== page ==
The technical equipment is principally very easy to install. Nevertheless, some issues appeared when connecting the Placemeter Sensor to our WLAN. This step is necessary to connect the sensor to to Placemeter’s servers and to specify the measurement points through Placemeter’s web-based interface. We then tried to narrow down the problem by setting it up within other WLANs, but without success. Raising the issue to the helpful Placemeter customer care, they offered to replace the sensor at free cost and to cover any shipping expenses.
The setup with the replacement sensor was then straightforward and did not take more than 10 minutes. After connecting, the live stream of the sensor is displayed online and user-defined measurement points can be drawn as a line direct on the picture.
Besides access to WLAN, both the IP camera and Placemeter Sensor require electric power supply. The enclosed power cable for the Placemeter Sensor is about 5m long, the standard cable delivered with the DLink IP camera is about 2m. While you obviously always can use a cord extension to extend your setup range, it also means that you need to have access to a power outlet near your count location.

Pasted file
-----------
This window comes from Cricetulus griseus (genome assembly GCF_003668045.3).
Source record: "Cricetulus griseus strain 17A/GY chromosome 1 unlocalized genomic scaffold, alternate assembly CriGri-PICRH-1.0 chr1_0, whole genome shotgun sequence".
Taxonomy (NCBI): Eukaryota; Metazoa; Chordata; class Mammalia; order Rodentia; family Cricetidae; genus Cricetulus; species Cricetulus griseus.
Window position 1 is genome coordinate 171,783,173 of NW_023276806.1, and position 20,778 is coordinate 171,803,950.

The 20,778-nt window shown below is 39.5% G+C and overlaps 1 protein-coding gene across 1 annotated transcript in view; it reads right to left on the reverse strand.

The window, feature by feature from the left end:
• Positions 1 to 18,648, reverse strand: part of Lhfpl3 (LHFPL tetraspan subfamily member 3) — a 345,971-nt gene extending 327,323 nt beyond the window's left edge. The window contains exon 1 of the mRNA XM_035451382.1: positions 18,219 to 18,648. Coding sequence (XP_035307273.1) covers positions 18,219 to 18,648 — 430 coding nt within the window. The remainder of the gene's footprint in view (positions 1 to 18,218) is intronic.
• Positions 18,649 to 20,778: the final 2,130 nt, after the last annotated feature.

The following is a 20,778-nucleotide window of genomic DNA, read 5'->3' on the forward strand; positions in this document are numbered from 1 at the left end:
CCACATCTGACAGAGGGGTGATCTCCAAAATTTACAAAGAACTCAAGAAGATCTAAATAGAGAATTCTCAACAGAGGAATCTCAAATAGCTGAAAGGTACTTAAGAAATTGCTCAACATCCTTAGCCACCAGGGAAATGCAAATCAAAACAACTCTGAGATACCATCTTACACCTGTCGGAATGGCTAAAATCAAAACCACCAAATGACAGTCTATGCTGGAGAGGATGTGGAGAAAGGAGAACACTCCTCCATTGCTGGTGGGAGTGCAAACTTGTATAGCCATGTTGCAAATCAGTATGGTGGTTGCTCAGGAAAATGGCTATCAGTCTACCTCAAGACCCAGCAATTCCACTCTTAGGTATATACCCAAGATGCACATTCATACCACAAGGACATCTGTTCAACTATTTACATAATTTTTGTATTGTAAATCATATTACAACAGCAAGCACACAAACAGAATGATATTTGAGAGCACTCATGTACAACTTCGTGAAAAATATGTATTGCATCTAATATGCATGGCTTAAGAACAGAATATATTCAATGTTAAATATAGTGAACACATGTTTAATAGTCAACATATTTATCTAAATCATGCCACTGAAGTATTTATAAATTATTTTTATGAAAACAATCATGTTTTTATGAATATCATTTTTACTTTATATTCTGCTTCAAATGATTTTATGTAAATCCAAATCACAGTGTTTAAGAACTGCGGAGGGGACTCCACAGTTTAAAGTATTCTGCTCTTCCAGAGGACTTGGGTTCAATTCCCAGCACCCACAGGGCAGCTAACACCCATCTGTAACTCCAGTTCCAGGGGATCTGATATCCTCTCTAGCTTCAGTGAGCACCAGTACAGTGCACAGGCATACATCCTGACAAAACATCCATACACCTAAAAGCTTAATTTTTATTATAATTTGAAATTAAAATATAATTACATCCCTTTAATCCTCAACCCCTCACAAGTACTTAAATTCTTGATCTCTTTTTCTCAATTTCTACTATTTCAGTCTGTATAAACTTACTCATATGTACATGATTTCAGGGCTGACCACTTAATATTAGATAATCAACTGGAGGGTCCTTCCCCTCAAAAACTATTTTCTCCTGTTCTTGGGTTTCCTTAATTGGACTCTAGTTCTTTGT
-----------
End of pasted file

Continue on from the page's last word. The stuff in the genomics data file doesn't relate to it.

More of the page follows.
While the Placemeter Sensor was being replaced, we started to install our IP camera and decided to place it in front of our main meeting room, the ValueLab. Figure 2 shows the indoor setting and the three measurement points (screenlines) placed in order to count people coming from left and right and entering the meeting room. We can see that our office is brightly lit with artificial light, but also bright daylight as is typical for equatorial regions. However, the combination of the dark floor, white walls and bright windows plus some obstructing furniture create a situation that is characterised by high contrasts.
The ValueLab, also serves as a venue for public lectures. These lectures offer the perfect opportunity to conduct manual counting and compare the results with the counts produced by Placemeter. Figure 3 shows the number of people counted at the door (horizontal screenline) with the IP camera as well as the manual counts. In order to simplify the manual counting, we simply counted the number of people who attended a lecture. By multiplying this number by a factor of two, we obtain a minimum value of the number of people who traversed the measuring point at some point during the measurement period.
In other words, the real value of the manual counts should be higher, taking into consideration that some people would enter and exit the room few times (e. g. to take a phone call or so). Nevertheless, in almost all cases the manually counted ‘minimum value’ was higher than the amount of participants recorded by the IP camera.
Another test was to compare the monthly data obtained from Placemeter for the IP camera. Since the ValueLab has a single entry point, we just compared the number of persons entering and leaving the room. During the period of 30 days, the IP camera counts in average 13% more people entering than leaving the room. We think this is because the arrival process is different from the departure process. People trickle in before a lecture, and rush out simultaneously to grab a coffee, challenging the Placemeter counting logarithms.